Scooter Braun, the Hollywood agent who represents Justin Bieber and Ariana Grande, has sold the rights to Taylor Swift's first six albums for $300 million.
Braun and Swift embarked on a public war of words in June 2019 when Braun's company, Ithaca Holdings LLC bought the singer's former record label, Big Machine in Nashville, in a sale which included the rights to Swift's six albums recorded between 2006 and 2017: Taylor Swift, Fearless, Speak Now, Red, 1989 and Reputation.
Founded by Scott Borchetta in 2005, Big Machine was snapped up for just a little more than $300 million by Ithaca, with Swift's back catalogue thought to be worth around $140 million.
And this week, it was revealed that Braun has sold the music to private equity company Shamrock Holdings for $300 million. This led to Swift to take to Twitter to write: "This is the second time my music had been sold without my knowledge."
Refused to sign ‘iron clad’ non-disclosure agreement
Taking to social media to comment on the re-sale of her work, Swift, 30, wrote: "As you know, for the past year I've been actively trying to regain ownership of my master recordings. With that goal in mind, my team attempted to enter into negotiations with Scooter Braun."
The pop star went on to say that before she and her team were allowed to look at the financials pertaining to the purchase that Braun wanted her to "sign an ironclad NDA stating that I would never say another word about Scooter Braun unless it was positive."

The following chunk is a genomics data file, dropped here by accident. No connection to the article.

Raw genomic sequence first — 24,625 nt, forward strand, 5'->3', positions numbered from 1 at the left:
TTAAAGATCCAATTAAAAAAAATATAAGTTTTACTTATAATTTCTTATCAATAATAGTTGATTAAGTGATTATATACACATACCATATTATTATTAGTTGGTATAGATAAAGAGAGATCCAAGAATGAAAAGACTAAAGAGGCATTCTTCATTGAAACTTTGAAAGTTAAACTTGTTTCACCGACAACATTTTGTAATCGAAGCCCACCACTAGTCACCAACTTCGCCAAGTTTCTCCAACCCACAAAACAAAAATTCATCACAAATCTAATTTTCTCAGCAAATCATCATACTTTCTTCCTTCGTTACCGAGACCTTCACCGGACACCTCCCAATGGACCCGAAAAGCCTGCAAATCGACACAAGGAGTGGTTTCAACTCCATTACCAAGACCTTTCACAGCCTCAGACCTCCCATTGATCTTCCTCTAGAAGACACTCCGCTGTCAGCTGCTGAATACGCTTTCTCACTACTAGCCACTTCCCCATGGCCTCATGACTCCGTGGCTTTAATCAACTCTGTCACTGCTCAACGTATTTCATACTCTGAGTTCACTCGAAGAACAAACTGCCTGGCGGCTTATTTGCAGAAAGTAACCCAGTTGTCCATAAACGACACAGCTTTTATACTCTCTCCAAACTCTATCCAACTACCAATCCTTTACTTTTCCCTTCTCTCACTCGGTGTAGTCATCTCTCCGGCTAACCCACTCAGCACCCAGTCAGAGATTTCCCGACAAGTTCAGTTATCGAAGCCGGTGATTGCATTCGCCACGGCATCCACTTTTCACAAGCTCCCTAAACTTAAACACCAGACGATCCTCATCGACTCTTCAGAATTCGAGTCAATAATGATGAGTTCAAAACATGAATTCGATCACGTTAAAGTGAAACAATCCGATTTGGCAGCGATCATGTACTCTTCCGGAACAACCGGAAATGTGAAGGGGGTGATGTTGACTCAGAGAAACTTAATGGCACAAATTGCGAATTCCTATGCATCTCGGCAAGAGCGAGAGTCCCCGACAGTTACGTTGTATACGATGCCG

Swift said she refused to sign the non-disclosure agreement, writing: "These master recordings were not for sale to me." She also revealed that despite the sale, that Braun would continue to profit from her music "for many years."
Re-recording her first six albums
Now signed with Universal Music Group, with which she has so far released two albums, 2019's Lover and this year's Folklore, Swift has been vocal about how musicians do not own their intellectual property when they sign recording contracts.
"Well, I do sleep well at night knowing that I'm right, and knowing that in 10 years it will have been a good thing that I spoke about artists' rights to their art, and that we bring up conversations like: Should record deals maybe be for a shorter term, or how are we really helping artists if we're not giving them the first right of refusal to purchase their work if they want to?" she told Variety earlier this year.
Currently re-recording her first six albums, which neither Braun nor Shamrock Holdings would be able to profit from, Swift wrote on Twitter: “I have recently begun re-recording my older music and it has already proven to be both exciting and creatively fulfilling. I have plenty of surprises in store.”